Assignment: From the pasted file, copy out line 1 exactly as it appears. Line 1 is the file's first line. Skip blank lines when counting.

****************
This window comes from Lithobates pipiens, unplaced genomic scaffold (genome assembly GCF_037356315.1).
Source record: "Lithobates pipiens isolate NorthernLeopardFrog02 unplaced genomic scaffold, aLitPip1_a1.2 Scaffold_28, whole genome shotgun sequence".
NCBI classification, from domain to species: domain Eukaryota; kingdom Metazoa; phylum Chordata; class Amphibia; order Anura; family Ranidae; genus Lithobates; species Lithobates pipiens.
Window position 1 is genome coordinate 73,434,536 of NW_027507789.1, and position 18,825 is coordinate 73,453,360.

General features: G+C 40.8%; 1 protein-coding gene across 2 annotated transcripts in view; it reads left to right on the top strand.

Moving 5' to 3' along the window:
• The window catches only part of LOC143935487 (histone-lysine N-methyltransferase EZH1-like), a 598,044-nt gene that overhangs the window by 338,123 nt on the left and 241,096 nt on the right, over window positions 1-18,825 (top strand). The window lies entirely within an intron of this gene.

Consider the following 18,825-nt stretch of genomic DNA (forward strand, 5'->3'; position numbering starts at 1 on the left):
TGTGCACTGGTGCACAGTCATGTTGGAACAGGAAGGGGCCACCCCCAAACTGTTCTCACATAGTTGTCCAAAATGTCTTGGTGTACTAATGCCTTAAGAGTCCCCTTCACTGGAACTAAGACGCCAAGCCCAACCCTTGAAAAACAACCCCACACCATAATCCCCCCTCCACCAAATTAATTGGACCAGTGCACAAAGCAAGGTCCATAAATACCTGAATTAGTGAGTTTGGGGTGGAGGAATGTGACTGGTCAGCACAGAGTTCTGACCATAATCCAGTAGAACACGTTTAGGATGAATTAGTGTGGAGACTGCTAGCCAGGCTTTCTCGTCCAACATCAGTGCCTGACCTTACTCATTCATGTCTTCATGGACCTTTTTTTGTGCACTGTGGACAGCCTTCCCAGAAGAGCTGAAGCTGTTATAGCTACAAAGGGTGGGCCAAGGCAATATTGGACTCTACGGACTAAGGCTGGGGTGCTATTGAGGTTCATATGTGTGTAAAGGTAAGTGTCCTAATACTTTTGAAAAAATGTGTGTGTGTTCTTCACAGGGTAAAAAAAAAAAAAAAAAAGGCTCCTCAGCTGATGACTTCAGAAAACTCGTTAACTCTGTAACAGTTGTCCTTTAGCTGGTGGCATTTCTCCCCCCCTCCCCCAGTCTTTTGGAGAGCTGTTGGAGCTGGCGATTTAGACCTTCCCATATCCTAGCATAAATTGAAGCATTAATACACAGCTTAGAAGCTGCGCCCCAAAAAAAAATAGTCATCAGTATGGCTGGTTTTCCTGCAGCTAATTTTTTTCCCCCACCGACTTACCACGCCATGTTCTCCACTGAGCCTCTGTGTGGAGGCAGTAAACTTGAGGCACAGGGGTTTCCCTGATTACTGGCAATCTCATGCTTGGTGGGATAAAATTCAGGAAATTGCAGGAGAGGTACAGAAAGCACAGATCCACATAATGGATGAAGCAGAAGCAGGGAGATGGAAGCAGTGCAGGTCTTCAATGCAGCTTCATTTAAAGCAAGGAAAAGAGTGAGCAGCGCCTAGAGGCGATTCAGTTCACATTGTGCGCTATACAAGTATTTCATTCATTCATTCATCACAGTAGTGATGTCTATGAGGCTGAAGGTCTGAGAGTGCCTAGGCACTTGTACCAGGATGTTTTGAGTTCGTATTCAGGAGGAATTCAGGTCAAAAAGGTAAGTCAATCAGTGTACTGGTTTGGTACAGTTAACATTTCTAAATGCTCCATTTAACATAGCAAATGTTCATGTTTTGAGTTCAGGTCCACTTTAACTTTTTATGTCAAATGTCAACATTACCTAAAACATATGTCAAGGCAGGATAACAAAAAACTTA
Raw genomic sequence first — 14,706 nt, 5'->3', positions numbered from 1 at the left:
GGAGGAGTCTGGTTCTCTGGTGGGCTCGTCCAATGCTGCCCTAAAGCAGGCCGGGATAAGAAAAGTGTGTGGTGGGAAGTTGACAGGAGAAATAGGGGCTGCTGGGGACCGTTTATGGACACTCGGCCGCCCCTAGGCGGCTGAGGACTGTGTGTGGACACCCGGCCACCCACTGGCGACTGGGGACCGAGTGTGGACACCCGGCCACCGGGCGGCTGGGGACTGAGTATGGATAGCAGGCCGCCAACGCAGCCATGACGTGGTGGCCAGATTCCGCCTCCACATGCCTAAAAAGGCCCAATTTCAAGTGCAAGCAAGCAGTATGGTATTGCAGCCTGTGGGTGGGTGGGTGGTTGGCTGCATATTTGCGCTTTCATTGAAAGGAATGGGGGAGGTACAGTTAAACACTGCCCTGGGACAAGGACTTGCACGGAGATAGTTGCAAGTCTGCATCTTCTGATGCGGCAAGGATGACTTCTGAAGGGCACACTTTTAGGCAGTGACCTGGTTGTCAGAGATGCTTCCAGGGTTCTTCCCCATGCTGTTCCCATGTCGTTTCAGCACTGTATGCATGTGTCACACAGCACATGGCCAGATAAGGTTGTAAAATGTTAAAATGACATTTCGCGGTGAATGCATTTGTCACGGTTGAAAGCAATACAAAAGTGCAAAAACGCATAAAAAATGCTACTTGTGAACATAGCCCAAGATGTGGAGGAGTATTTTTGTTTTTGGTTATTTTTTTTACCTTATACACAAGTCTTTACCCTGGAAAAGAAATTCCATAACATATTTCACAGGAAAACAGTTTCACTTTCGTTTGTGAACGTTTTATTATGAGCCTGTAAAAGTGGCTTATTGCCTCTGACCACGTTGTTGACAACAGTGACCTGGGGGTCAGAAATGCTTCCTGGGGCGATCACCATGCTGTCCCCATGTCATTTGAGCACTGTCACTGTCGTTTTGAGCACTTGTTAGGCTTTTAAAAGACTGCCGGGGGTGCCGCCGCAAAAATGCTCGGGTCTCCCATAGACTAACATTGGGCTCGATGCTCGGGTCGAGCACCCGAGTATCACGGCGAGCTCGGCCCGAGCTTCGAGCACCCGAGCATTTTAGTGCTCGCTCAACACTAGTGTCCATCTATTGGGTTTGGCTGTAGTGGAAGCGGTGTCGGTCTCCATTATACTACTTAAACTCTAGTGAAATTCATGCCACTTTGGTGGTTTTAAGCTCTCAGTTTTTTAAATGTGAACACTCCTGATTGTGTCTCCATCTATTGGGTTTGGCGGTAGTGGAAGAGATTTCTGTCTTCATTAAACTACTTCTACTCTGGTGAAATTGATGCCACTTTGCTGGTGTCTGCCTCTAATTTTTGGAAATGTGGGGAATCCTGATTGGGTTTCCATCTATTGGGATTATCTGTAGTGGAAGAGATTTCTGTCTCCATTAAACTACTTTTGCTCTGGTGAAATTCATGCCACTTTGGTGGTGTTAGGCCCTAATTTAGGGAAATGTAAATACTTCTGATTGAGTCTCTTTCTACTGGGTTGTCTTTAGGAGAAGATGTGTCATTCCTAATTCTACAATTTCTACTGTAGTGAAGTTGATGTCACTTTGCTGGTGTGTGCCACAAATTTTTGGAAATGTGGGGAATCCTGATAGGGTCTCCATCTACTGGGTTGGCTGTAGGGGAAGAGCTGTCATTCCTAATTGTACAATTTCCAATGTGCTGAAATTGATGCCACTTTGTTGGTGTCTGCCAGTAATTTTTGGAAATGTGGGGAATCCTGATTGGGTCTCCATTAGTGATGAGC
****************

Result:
This window comes from Lithobates pipiens, unplaced genomic scaffold (genome assembly GCF_037356315.1).